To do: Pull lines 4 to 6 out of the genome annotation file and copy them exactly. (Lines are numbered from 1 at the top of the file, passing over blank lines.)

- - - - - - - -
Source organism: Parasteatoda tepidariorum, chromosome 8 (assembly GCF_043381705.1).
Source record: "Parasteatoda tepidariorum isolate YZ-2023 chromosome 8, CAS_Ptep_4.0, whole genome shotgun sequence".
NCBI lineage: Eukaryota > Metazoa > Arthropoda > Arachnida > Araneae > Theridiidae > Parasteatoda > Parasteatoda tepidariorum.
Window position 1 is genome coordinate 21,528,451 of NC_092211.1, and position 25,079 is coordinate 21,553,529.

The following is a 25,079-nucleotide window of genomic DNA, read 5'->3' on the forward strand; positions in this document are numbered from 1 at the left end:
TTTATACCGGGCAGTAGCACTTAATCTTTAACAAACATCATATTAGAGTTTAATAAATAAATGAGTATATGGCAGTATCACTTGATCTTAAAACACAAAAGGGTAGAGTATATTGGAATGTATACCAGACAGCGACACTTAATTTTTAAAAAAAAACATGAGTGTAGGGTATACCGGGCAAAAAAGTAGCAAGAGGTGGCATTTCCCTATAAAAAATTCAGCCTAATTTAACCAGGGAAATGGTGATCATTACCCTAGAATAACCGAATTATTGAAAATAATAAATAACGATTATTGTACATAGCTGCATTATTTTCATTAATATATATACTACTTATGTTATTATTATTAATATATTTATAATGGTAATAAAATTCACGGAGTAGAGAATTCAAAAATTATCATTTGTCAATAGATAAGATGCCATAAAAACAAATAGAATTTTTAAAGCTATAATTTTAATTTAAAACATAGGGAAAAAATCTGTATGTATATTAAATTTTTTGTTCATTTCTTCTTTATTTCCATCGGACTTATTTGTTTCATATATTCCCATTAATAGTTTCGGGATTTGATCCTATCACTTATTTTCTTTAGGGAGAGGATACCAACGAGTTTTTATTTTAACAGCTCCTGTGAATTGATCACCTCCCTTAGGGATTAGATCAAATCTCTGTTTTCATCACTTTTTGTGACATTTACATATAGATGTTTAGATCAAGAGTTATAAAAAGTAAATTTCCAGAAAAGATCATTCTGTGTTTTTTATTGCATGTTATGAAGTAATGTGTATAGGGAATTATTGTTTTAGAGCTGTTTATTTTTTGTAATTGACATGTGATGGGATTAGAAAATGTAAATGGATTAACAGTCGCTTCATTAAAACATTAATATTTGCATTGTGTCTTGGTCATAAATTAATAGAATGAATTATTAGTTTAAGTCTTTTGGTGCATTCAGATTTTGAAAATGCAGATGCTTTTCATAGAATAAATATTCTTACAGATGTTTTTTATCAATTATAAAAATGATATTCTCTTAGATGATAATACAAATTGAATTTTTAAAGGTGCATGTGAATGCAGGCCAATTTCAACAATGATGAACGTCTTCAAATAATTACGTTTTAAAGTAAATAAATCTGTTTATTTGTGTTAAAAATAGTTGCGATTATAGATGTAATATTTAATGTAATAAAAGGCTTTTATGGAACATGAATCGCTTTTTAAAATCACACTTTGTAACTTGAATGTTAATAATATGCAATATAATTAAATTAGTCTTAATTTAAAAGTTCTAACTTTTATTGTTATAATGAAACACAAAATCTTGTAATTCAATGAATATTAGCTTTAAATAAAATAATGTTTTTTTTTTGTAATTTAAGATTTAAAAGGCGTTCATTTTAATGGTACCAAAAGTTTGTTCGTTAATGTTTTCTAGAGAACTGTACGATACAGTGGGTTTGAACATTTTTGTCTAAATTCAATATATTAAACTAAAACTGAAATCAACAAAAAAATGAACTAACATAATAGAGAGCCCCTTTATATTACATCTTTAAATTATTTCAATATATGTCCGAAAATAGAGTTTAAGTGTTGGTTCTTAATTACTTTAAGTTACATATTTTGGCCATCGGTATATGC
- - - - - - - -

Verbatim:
Window position 1 is genome coordinate 21,528,451 of NC_092211.1, and position 25,079 is coordinate 21,553,529.

The following is a 25,079-nucleotide window of genomic DNA, read 5'->3' on the forward strand; positions in this document are numbered from 1 at the left end:
TTTATACCGGGCAGTAGCACTTAATCTTTAACAAACATCATATTAGAGTTTAATAAATAAATGAGTATATGGCAGTATCACTTGATCTTAAAACACAAAAGGGTAGAGTATATTGGAATGTATACCAGACAGCGACACTTAATTTTTAAAAAAAAACATGAGTGTAGGGTATACCGGGCAAAAAAGTAGCAAGAGGTGGCATTTCCCTATAAAAAATTCAGCCTAATTTAACCAGGGAAATGGTGATCATTACCCTAGAATAACCGAATTATTGAAAATAATAAATAACGATTATTGTACATAGCTGCATTATTTTCATTAATATATATACTACTTATGTTATTATTATTAATATATTTATAATGGTAATAAAATTCACGGAGTAGAGAATTCAAAAATTATCATTTGTCAATAGATAAGATGCCATAAAAACAAATAGAATTTTTAAAGCTATAATTTTAATTTAAAACATAGGGAAAAAATCTGTATGTATATTAAATTTTTTGTTCATTTCTTCTTTATTTCCATCGGACTTATTTGTTTCATATATTCCCATTAATAGTTTCGGGATTTGATCCTATCACTTATTTTCTTTAGGGAGAGGATACCAACGAGTTTTTATTTTAACAGCTCCTGTGAATTGATCACCTCCCTTAGGGATTAGATCAAATCTCTGTTTTCATCACTTTTTGTGACATTTACATATAGATGTTTAGATCAAGAGTTATAAAAAGTAAATTTCCAGAAAAGATCATTCTGTGTTTTTTATTGCATGTTATGAAGTAATGTGTATAGGGAATTATTGTTTTAGAGCTGTTTATTTTTTGTAATTGACATGTGATGGGATTAGAAAATGTAAATGGATTAACAGTCGCTTCATTAAAACATTAATATTTGCATTGTGTCTTGGTCATAAATTAATAGAATGAATTATTAGTTTAAGTCTTTTGGTGCATTCAGATTTTGAAAATGCAGATGCTTTTCATAGAATAAATATTCTTACAGATGTTTTTTATCAATTATAAAAATGATATTCTCTTAGATGATAATACAAATTGAATTTTTAAAGGTGCATGTGAATGCAGGCCAATTTCAACAATGATGAACGTCTTCAAATAATTACGTTTTAAAGTAAATAAATCTGTTTATTTGTGTTAAAAATAGTTGCGATTATAGATGTAATATTTAATGTAATAAAAGGCTTTTATGGAACATGAATCGCTTTTTAAAATCACACTTTGTAACTTGAATGTTAATAATATGCAATATAATTAAATTAGTCTTAATTTAAAAGTTCTAACTTTTATTGTTATAATGAAACACAAAATCTTGTAATTCAATGAATATTAGCTTTAAATAAAATAATGTTTTTTTTTTGTAATTTAAGATTTAAAAGGCGTTCATTTTAATGGTACCAAAAGTTTGTTCGTTAATGTTTTCTAGAGAACTGTACGATACAGTGGGTTTGAACATTTTTGTCTAAATTCAATATATTAAACTAAAACTGAAATCAACAAAAAAATGAACTAACATAATAGAGAGCCCCTTTATATTACATCTTTAAATTATTTCAATATATGTCCGAAAATAGAGTTTAAGTGTTGGTTCTTAATTACTTTAAGTTACATATTTTGGCCATCGGTATATGC